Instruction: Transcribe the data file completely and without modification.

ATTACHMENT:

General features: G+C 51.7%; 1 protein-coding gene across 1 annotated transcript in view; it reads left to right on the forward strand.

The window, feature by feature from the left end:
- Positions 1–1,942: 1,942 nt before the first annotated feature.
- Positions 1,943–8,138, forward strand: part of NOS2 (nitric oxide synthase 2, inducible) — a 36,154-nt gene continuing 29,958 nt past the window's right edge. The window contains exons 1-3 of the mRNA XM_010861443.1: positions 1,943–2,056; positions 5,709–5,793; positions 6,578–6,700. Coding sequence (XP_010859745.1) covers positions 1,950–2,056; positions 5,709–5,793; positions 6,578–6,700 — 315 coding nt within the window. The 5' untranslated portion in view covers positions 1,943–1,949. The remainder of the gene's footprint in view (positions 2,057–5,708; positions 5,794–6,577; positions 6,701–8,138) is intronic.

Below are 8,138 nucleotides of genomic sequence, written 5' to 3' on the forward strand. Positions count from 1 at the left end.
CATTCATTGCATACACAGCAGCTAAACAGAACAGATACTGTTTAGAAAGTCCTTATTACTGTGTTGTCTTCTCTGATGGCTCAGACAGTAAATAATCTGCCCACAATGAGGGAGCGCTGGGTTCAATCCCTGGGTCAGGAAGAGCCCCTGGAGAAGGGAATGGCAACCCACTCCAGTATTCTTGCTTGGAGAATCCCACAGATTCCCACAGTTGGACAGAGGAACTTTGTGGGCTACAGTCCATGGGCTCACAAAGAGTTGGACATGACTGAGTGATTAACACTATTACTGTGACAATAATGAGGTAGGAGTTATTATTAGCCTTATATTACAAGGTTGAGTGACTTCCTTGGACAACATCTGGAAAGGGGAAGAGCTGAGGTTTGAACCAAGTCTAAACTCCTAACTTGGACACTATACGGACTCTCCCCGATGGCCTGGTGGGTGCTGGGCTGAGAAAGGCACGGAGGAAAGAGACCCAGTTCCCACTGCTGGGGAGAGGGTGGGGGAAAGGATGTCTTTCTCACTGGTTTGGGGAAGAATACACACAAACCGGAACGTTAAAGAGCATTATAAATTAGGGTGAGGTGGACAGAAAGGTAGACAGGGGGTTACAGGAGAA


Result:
General features: G+C 51.7%; 1 protein-coding gene across 1 annotated transcript in view; it reads left to right on the forward strand.

The window, feature by feature from the left end:
- Positions 1–1,942: 1,942 nt before the first annotated feature.
- Positions 1,943–8,138, forward strand: part of NOS2 (nitric oxide synthase 2, inducible) — a 36,154-nt gene continuing 29,958 nt past the window's right edge. The window contains exons 1-3 of the mRNA XM_010861443.1: positions 1,943–2,056; positions 5,709–5,793; positions 6,578–6,700. Coding sequence (XP_010859745.1) covers positions 1,950–2,056; positions 5,709–5,793; positions 6,578–6,700 — 315 coding nt within the window. The 5' untranslated portion in view covers positions 1,943–1,949. The remainder of the gene's footprint in view (positions 2,057–5,708; positions 5,794–6,577; positions 6,701–8,138) is intronic.

Below are 8,138 nucleotides of genomic sequence, written 5' to 3' on the forward strand. Positions count from 1 at the left end.
CATTCATTGCATACACAGCAGCTAAACAGAACAGATACTGTTTAGAAAGTCCTTATTACTGTGTTGTCTTCTCTGATGGCTCAGACAGTAAATAATCTGCCCACAATGAGGGAGCGCTGGGTTCAATCCCTGGGTCAGGAAGAGCCCCTGGAGAAGGGAATGGCAACCCACTCCAGTATTCTTGCTTGGAGAATCCCACAGATTCCCACAGTTGGACAGAGGAACTTTGTGGGCTACAGTCCATGGGCTCACAAAGAGTTGGACATGACTGAGTGATTAACACTATTACTGTGACAATAATGAGGTAGGAGTTATTATTAGCCTTATATTACAAGGTTGAGTGACTTCCTTGGACAACATCTGGAAAGGGGAAGAGCTGAGGTTTGAACCAAGTCTAAACTCCTAACTTGGACACTATACGGACTCTCCCCGATGGCCTGGTGGGTGCTGGGCTGAGAAAGGCACGGAGGAAAGAGACCCAGTTCCCACTGCTGGGGAGAGGGTGGGGGAAAGGATGTCTTTCTCACTGGTTTGGGGAAGAATACACACAAACCGGAACGTTAAAGAGCATTATAAATTAGGGTGAGGTGGACAGAAAGGTAGACAGGGGGTTACAGGAGAA